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Half Marathon Pace Chart: The Right Running Pace

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adidas Runtastic Blog: Running, Fitness & Health


You have signed up for a half marathon and been training for the last few weeks. You also have a desired goal time in mind. But how do you know if this goal is actually realistic? Before the race, you need to be able to estimate your goal time as accurately as possible in order to choose the right running pace. This is important because it helps you to optimize your half marathon prep and select the best strategy for the big day.

Today we have some tips for you on how to go about finding a realistic running pace for your half marathon.

This post includes 2 useful tools for planning your race pace:

  • A pace calculator
  • A downloadable PDF with a half marathon pace chart

1. Calculate your running pace based on previous races

The easiest way to estimate your half marathon pace is to look at your race times over shorter distances. Using certain factors, you can calculate your expected half marathon time from your 5K or 10K personal best (PB).

Formula for calculating a realistic half marathon time:

  • 5K PB x 4.667
  • 10K PB x 2.223

Example: Your 10K personal best is 50 minutes. Multiply this time by 2.223 to get your realistic half marathon time: 1:51 h. This is equal to a 5:16 min/km pace.

2. Do several timed runs during your training

Another method for estimating your race pace is to do several timed runs during your training. The goal is to develop a feel for different speeds over different distances. You can then use this during the race to adjust your running pace accordingly. For this method to be effective, you need to be very aware of your body.

This pace calculator will help you determine the pace you ran over different distances:

3. Determine your individual training zones

Finally, the most accurate, but slightly more complicated, method for finding your realistic race pace is to determine your individual training zones. You can determine them through specific tests performed in the lab or out in the field, such as a lactate threshold test or a VO2 max test .A sports scientist or experienced coach can also estimate the expected finishing time with a high degree of accuracy and advise you on your training zones and race pace.

Once you have determined your realistic half marathon time, you can then divide this goal time by the number of kilometers in the race to find your race pace per kilometer. Try to run each kilometer at a steady pace during the race.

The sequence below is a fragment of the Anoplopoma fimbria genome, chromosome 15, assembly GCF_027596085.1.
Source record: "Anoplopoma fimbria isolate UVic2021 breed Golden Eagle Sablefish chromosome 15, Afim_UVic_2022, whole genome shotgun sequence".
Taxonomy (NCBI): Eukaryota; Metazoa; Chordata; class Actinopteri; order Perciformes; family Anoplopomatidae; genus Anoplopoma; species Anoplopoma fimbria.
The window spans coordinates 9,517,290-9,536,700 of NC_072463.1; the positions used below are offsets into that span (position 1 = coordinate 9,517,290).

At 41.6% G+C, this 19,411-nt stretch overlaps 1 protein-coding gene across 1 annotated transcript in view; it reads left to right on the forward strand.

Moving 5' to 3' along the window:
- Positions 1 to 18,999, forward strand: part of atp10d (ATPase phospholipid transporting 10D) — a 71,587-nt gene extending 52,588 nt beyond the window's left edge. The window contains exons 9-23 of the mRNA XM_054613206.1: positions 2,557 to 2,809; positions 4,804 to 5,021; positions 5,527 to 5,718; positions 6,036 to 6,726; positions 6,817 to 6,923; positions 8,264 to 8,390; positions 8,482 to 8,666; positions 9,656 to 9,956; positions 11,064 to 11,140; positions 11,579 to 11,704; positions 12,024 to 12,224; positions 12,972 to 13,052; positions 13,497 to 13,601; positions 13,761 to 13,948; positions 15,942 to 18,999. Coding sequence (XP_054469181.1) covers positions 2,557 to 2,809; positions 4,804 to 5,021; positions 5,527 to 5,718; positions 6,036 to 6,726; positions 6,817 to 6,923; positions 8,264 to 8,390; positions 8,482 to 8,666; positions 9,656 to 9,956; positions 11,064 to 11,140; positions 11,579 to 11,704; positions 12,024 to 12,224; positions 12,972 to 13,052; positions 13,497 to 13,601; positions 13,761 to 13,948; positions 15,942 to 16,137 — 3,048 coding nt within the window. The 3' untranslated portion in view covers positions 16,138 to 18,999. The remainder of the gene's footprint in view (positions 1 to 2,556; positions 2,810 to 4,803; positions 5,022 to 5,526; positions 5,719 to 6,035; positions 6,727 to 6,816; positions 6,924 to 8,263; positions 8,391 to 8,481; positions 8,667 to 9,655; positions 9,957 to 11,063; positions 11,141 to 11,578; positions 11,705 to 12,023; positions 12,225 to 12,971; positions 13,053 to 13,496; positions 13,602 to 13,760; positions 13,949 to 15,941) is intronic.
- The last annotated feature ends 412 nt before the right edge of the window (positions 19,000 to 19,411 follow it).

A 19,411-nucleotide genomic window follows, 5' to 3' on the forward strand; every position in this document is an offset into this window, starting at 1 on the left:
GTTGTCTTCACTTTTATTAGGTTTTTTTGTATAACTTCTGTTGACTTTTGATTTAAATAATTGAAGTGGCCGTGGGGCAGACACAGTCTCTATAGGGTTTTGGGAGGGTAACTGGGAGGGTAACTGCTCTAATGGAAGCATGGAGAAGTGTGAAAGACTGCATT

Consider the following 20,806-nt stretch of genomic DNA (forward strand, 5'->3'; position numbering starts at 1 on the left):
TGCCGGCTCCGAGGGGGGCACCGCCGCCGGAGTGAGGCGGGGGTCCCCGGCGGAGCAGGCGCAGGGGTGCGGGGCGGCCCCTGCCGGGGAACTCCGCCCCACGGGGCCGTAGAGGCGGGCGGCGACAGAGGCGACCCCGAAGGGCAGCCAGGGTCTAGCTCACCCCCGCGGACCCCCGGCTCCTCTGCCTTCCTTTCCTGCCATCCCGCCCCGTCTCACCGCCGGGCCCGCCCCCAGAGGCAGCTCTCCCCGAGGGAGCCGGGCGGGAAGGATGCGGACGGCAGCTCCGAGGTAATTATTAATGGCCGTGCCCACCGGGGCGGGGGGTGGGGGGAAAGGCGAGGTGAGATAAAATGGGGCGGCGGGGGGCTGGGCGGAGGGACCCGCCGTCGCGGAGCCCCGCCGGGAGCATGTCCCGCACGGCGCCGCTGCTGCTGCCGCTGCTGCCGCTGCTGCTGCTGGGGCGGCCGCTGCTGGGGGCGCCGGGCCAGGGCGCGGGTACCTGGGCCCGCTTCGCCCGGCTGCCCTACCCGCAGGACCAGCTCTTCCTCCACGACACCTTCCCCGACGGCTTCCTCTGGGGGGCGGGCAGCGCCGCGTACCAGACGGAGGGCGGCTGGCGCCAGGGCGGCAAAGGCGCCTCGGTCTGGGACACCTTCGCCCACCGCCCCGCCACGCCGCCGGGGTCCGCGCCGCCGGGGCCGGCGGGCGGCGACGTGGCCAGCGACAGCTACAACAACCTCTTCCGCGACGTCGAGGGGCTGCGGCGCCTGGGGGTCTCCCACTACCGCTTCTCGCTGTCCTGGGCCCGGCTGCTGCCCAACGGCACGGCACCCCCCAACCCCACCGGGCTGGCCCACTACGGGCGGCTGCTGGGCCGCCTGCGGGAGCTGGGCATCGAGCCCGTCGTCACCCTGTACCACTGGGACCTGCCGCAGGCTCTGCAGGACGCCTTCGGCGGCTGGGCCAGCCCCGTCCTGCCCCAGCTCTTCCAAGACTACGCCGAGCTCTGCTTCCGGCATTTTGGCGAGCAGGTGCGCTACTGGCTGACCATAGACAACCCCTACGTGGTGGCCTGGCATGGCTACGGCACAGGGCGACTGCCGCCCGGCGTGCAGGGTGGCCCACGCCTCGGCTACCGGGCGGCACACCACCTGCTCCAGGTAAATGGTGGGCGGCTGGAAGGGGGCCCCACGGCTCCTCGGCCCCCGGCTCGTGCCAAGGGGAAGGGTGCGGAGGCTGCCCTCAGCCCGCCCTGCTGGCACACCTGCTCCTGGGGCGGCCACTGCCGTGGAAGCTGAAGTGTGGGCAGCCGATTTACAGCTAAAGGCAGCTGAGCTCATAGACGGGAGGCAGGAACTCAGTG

We have put together a half marathon pace chart as a pdf for you with the expected goal times and the corresponding pace times in min/km. This gives you a good overview of the pace you need to run at to achieve different goal times.

Whether it’s your first half marathon or you want to improve your half marathon time, keep at it and you will see the results!

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What It Took for This Obese Doctor to Take His Own Health Advice

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What It Took for This Obese Doctor to Take His Own Health Advice



Kevin turned to food for comfort as he dealt with the death of his father. He chose a healthier path when his sister was diagnosed with cancer.

The post What It Took for This Obese Doctor to Take His Own Health Advice appeared first on MyFitnessPal Blog.

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Chipotle Black Bean Burgers With Avocado Salsa

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Chipotle Black Bean Burgers With Avocado Salsa



Chipotle Black Bean Burgers With Avocado Salsa

Easy veggie burgers with a delicious hint of smoky spice. Greek yogurt boosts protein to 10g, but add a fried egg for more!

The post Chipotle Black Bean Burgers With Avocado Salsa appeared first on MyFitnessPal Blog.

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Magnesium for Athletes – Get the Facts

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adidas Runtastic Blog: Running, Fitness & Health


Magnesium is probably one of the first minerals that comes to mind when you think of fitness. But, hardly anyone knows how essential magnesium truly is and how it can improve your physical performance. We have the facts for you!